private sector companies are very happy to write off student debts
as they recruit graduates but this does not happen in the public
sector and one of the consequences of the current system that
we are already experiencing is a fall off in the application of
mature age women students in particular, they are the biggest
group, for courses like social work. There will be a real crisis
in social work in a few years' time unless this is addressed.
95. There is now.
(Professor Rees) Because these people are not going
to be in a positionIf they are of a mature age and they
are not going to be terribly well paid in community youth work,
social work, that is a debt that is of concern to them. Under
our system of an end loaded income contingent graduate endowment
scheme then they would have to be earning enough to be eligible
to make that contribution. So if they go into youth work in a
rural area and they never earn £25,000 it is not a problem
for them, that is the idea of it.
96. That is very interesting and certainly I
do not think there are many social workers who earn £25,000.
That was my previous profession and I know a lot about that. Has
there been any work done on whether that is going to bring in
the amount of money that is required? We heard earlier about the
difficulty in looking at how higher education is funded and while
HEFCE were not prepared to say anything about student maintenance
or whatever, they were very clear if they did not get it right
they could lose the money which would mean the courses would go,
etc. Has some work been done on financial modelling for that?
(Professor Rees) At the moment our calculations are
we knowwe knowonly 50 per cent of students are eligible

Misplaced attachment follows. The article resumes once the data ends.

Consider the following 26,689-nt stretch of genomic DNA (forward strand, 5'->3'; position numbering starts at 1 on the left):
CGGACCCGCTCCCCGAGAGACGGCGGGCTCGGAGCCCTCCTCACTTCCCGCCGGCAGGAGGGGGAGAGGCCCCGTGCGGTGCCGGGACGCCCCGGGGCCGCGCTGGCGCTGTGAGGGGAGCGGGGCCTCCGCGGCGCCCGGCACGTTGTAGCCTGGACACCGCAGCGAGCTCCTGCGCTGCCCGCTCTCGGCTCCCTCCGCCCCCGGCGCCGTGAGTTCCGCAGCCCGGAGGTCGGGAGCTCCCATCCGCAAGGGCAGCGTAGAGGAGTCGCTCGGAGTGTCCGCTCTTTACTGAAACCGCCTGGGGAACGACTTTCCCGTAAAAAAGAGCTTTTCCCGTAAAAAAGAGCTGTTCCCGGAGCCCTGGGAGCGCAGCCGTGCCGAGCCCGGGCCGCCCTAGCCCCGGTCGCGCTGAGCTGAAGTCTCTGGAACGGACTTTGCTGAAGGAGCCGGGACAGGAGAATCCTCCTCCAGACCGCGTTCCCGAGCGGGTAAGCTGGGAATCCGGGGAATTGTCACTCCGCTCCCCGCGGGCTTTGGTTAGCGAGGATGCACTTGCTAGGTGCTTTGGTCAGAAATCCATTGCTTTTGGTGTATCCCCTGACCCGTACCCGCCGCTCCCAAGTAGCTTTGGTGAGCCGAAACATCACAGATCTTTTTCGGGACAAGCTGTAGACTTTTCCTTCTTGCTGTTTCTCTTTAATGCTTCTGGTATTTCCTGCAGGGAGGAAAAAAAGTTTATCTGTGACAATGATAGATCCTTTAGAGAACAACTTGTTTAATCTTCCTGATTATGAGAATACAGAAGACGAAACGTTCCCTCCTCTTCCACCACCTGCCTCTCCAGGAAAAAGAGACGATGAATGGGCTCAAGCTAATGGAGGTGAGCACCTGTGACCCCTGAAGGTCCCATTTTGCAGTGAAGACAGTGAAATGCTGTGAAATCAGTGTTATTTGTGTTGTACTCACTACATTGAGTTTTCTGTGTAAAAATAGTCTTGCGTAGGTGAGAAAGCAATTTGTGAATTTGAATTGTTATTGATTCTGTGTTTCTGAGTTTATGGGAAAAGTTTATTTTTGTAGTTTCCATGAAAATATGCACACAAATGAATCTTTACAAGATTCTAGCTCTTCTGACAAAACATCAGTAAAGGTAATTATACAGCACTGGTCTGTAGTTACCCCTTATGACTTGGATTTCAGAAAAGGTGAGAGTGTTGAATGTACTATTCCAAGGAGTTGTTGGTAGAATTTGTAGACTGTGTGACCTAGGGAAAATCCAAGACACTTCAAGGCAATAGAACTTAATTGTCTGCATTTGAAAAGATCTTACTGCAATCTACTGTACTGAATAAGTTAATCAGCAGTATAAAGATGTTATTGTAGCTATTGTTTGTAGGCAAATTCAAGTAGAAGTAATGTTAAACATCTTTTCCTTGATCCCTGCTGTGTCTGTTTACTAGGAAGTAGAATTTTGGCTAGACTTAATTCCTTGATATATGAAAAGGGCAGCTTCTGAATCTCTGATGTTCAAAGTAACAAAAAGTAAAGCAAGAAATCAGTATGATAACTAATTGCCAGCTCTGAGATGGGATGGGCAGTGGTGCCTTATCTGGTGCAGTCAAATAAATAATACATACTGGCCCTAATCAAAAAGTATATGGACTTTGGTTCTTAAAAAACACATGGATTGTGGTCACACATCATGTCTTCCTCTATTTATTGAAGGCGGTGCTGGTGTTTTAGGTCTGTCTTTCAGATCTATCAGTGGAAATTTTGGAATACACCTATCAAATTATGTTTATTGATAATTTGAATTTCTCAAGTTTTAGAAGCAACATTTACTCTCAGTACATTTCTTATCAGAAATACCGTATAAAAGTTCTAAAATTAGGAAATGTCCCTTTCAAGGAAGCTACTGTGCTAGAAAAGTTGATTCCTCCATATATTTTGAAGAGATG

to pay fees. Large groups of the public are not aware of that.
Only 50 per cent are currently eligible to pay fees. If we had
the arrangement that we are proposing we anticipate that more
than 50 per cent of the graduates would earn more than £25,000,
and there are figures to support that, but we are protecting those
who go into low paid public or voluntary sector employment.
Chairman: You heard Professor Newby, he said
£600 million came out of the pot.
97. £650 million.
(Professor Rees) Minus £26 million that has not
98. Minus £26 million that has not been
paid. It is not going to go into better pay for university teachers,
(Professor Rees) That is a political decision. If
I may take this opportunity, I hope there will be some resource
for university teachers and I would particularly like to mention
the issue of addressing the gender pay gap in university teachers,
which has been extremely well documented and very, very badly
needs to be addressed.
Chairman: The Bett Report and so on. I am going
to switch to Valerie Davey because I know she has a time constraint.
99. Yes, I am sorry I will have to leave, I
apologise to you personally. You have now got this discrepancy
between saying that wealthy parents should in fact be supporting
but you have then end loaded it on to the student.
(Professor Rees) We end-load the fees component. The
fees component is not separate from the bursary, the support,
the maintenance. It is the fees and the maintenance. What we say
is that the individual is responsible for the fees after they
graduate, the wealthy parent is responsible for the maintenance
of the wealthy student, and through bursaries the public sector
would support those who are less well off.